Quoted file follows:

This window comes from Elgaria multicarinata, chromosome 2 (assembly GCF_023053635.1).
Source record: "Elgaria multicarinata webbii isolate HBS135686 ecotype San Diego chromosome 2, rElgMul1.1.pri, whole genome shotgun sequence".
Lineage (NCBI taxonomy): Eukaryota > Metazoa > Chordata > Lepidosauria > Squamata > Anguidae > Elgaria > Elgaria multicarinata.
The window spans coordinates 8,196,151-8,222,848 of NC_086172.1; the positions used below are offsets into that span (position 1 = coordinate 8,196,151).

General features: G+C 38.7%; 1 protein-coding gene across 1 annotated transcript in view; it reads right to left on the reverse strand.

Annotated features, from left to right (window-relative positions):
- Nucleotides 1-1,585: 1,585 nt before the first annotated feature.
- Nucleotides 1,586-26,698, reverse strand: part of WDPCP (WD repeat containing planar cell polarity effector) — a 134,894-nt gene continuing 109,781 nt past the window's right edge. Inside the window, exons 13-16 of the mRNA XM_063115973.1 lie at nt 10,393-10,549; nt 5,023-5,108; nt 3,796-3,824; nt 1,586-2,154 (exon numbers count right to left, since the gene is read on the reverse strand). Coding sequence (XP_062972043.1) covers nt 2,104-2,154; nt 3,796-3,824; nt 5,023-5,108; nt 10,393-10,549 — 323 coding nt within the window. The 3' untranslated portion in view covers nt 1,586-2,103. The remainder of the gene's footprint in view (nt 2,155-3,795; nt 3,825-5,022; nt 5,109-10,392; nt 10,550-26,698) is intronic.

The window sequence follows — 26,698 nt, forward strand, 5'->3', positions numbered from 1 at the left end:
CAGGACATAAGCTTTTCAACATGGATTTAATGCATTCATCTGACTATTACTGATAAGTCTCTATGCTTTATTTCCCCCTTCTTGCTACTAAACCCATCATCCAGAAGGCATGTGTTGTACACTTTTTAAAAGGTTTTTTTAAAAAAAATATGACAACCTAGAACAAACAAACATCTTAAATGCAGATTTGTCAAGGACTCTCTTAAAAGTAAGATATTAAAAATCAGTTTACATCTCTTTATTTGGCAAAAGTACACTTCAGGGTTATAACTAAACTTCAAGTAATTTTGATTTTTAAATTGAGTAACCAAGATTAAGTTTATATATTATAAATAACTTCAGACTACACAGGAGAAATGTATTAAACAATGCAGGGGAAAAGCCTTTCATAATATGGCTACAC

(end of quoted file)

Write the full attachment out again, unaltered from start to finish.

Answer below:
This window comes from Elgaria multicarinata, chromosome 2 (assembly GCF_023053635.1).
Source record: "Elgaria multicarinata webbii isolate HBS135686 ecotype San Diego chromosome 2, rElgMul1.1.pri, whole genome shotgun sequence".
Lineage (NCBI taxonomy): Eukaryota > Metazoa > Chordata > Lepidosauria > Squamata > Anguidae > Elgaria > Elgaria multicarinata.
The window spans coordinates 8,196,151-8,222,848 of NC_086172.1; the positions used below are offsets into that span (position 1 = coordinate 8,196,151).

General features: G+C 38.7%; 1 protein-coding gene across 1 annotated transcript in view; it reads right to left on the reverse strand.

Annotated features, from left to right (window-relative positions):
- Nucleotides 1-1,585: 1,585 nt before the first annotated feature.
- Nucleotides 1,586-26,698, reverse strand: part of WDPCP (WD repeat containing planar cell polarity effector) — a 134,894-nt gene continuing 109,781 nt past the window's right edge. Inside the window, exons 13-16 of the mRNA XM_063115973.1 lie at nt 10,393-10,549; nt 5,023-5,108; nt 3,796-3,824; nt 1,586-2,154 (exon numbers count right to left, since the gene is read on the reverse strand). Coding sequence (XP_062972043.1) covers nt 2,104-2,154; nt 3,796-3,824; nt 5,023-5,108; nt 10,393-10,549 — 323 coding nt within the window. The 3' untranslated portion in view covers nt 1,586-2,103. The remainder of the gene's footprint in view (nt 2,155-3,795; nt 3,825-5,022; nt 5,109-10,392; nt 10,550-26,698) is intronic.

The window sequence follows — 26,698 nt, forward strand, 5'->3', positions numbered from 1 at the left end:
CAGGACATAAGCTTTTCAACATGGATTTAATGCATTCATCTGACTATTACTGATAAGTCTCTATGCTTTATTTCCCCCTTCTTGCTACTAAACCCATCATCCAGAAGGCATGTGTTGTACACTTTTTAAAAGGTTTTTTTAAAAAAAATATGACAACCTAGAACAAACAAACATCTTAAATGCAGATTTGTCAAGGACTCTCTTAAAAGTAAGATATTAAAAATCAGTTTACATCTCTTTATTTGGCAAAAGTACACTTCAGGGTTATAACTAAACTTCAAGTAATTTTGATTTTTAAATTGAGTAACCAAGATTAAGTTTATATATTATAAATAACTTCAGACTACACAGGAGAAATGTATTAAACAATGCAGGGGAAAAGCCTTTCATAATATGGCTACAC